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November 14, 2022

Note to Editors: In the public interest and in accordance with FAA regulations, the USGS is announcing this low-level airborne project. Your assistance informing the local communities is appreciated.

COALINGA, Calif.  Starting around November 17, 2022 and lasting up to a month, a helicopter towing a large hoop from a cable will make low-level flights over areas of the western San Joaquin Valley in Fresno, Kings, and Kern Counties near Coalinga and the Pyramid Hills, with limited surveying near Lost Hills. Residents of these areas may see a low-flying helicopter towing a large hoop hanging from a cable.

USGS scientists will use the data to improve understanding of groundwater salinity and below-ground geology to better understand groundwater conditions near California’s oil fields.

Photo of helicopter towing large sensor that looks like hula hoop.
This helicopter will fly along pre-planned flight paths in the Coalinga area, relatively low to the ground at 100-200 feet above the surface. A sensor that resembles a large hula-hoop will be towed beneath the helicopter to measure small electromagnetic signals that can be used to map geologic features below Earth’s surface.

The helicopter will tow a sensor that resembles a large hula-hoop about 100-200 feet above the ground to measure small electromagnetic signals. These signals can be used to map geologic features, like aquifers, below Earth’s surface. The scientific instruments carried by the aircraft do not pose a health risk to people or animals.

The USGS study will be conducted by the specialty airborne geophysical survey company SkyTEM ApS, under a USGS contract with Woolpert. The helicopter will be operated by experienced pilots from Paso Robles based Sinton Helicopters, who are trained for the low-level flying required for geophysical surveys. The company works with the FAA to ensure flights are safe and in accordance with U.S. law. The surveys will be conducted during daylight hours only. Surveys do not occur over populated areas and the helicopter will not directly overfly buildings at low altitude.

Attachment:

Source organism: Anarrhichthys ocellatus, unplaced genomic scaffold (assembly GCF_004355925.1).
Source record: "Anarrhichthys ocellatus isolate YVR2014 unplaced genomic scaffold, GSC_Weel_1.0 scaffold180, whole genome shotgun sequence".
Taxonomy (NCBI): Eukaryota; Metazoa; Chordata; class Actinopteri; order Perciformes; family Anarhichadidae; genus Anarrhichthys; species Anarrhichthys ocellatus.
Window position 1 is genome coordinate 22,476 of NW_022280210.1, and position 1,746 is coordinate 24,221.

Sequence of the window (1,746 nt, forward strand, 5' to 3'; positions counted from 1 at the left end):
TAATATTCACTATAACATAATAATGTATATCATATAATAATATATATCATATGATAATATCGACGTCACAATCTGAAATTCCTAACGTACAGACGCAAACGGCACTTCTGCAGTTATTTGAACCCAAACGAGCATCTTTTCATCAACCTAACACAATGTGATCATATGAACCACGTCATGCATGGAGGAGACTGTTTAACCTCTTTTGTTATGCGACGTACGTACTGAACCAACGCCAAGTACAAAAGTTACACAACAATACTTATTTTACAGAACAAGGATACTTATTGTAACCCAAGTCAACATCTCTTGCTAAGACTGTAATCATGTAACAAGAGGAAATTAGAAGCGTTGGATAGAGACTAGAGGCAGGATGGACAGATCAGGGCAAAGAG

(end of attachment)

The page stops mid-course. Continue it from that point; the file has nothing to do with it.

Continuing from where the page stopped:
Once the survey is complete, USGS scientists will review and process the geophysical data. The datasets will be used together with existing groundwater measurements to better understand groundwater salinity and the shape of the shallow aquifers across the study area. All results and data will be made available to the public at no cost.

USGS-led studies have recently used this type of aerial survey to inform groundwater investigations around the country, including in California. By using cutting-edge airborne geophysical technology, USGS scientists efficiently obtain critical, high-resolution information about groundwater resources over large areas, without the need for intensive ground-based work.

This survey is a continuation of groundwater salinity and aquifer mapping efforts conducted in 2016, 2017, and 2018 near Lost Hills, Buttonwillow, Maricopa, and Cawelo.

This work is part of the U.S. Geological Survey California Oil, Gas, and Groundwater Program and the California State Water Resources Control Board Oil and Gas Regional Monitoring Program.

The maps below show the areas where airborne geophysical surveys are planned.

 

Map of the USGS aerial survey area in Coalinga, California.
This map shows where the Coalinga airborne geophysical surveys is planned.
Graphic showing the location of the Pyramid Hills survey area
These maps show the Pyramid Hills airborne geophysical survey is planned.
Graphic showing the location of the Lost Hills survey area
This map shows where the Lost Hills airborne geophysical survey is planned.